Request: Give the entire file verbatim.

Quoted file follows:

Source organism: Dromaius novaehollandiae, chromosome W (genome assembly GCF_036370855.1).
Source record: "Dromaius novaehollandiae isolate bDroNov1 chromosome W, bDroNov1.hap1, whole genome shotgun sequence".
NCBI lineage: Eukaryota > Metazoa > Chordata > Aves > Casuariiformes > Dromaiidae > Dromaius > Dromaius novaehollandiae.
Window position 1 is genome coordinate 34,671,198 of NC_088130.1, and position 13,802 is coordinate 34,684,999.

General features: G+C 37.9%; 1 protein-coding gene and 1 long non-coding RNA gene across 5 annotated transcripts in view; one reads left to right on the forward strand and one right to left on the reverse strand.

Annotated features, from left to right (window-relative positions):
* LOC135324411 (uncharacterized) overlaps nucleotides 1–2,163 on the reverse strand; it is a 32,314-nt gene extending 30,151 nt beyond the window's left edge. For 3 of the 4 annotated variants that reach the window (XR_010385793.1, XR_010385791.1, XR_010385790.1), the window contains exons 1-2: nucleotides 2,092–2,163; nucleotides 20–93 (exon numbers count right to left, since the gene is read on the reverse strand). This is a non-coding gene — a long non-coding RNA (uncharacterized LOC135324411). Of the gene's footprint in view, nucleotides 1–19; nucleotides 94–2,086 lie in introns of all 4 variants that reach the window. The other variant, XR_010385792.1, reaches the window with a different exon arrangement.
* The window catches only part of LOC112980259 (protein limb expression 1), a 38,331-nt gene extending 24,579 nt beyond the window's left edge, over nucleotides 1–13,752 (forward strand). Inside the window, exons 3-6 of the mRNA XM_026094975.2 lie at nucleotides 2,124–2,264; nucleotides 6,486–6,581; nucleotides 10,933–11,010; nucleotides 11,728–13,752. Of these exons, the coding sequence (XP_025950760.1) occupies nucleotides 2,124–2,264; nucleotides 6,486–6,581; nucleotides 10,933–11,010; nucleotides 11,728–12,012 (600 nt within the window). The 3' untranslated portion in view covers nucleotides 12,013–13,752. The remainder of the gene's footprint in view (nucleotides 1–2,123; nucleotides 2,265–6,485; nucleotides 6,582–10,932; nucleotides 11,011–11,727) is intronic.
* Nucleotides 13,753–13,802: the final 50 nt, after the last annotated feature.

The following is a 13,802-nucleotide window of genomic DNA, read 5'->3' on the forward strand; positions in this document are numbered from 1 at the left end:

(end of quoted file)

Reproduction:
Source organism: Dromaius novaehollandiae, chromosome W (genome assembly GCF_036370855.1).
Source record: "Dromaius novaehollandiae isolate bDroNov1 chromosome W, bDroNov1.hap1, whole genome shotgun sequence".
NCBI lineage: Eukaryota > Metazoa > Chordata > Aves > Casuariiformes > Dromaiidae > Dromaius > Dromaius novaehollandiae.
Window position 1 is genome coordinate 34,671,198 of NC_088130.1, and position 13,802 is coordinate 34,684,999.

General features: G+C 37.9%; 1 protein-coding gene and 1 long non-coding RNA gene across 5 annotated transcripts in view; one reads left to right on the forward strand and one right to left on the reverse strand.

Annotated features, from left to right (window-relative positions):
* LOC135324411 (uncharacterized) overlaps nucleotides 1–2,163 on the reverse strand; it is a 32,314-nt gene extending 30,151 nt beyond the window's left edge. For 3 of the 4 annotated variants that reach the window (XR_010385793.1, XR_010385791.1, XR_010385790.1), the window contains exons 1-2: nucleotides 2,092–2,163; nucleotides 20–93 (exon numbers count right to left, since the gene is read on the reverse strand). This is a non-coding gene — a long non-coding RNA (uncharacterized LOC135324411). Of the gene's footprint in view, nucleotides 1–19; nucleotides 94–2,086 lie in introns of all 4 variants that reach the window. The other variant, XR_010385792.1, reaches the window with a different exon arrangement.
* The window catches only part of LOC112980259 (protein limb expression 1), a 38,331-nt gene extending 24,579 nt beyond the window's left edge, over nucleotides 1–13,752 (forward strand). Inside the window, exons 3-6 of the mRNA XM_026094975.2 lie at nucleotides 2,124–2,264; nucleotides 6,486–6,581; nucleotides 10,933–11,010; nucleotides 11,728–13,752. Of these exons, the coding sequence (XP_025950760.1) occupies nucleotides 2,124–2,264; nucleotides 6,486–6,581; nucleotides 10,933–11,010; nucleotides 11,728–12,012 (600 nt within the window). The 3' untranslated portion in view covers nucleotides 12,013–13,752. The remainder of the gene's footprint in view (nucleotides 1–2,123; nucleotides 2,265–6,485; nucleotides 6,582–10,932; nucleotides 11,011–11,727) is intronic.
* Nucleotides 13,753–13,802: the final 50 nt, after the last annotated feature.

The following is a 13,802-nucleotide window of genomic DNA, read 5'->3' on the forward strand; positions in this document are numbered from 1 at the left end: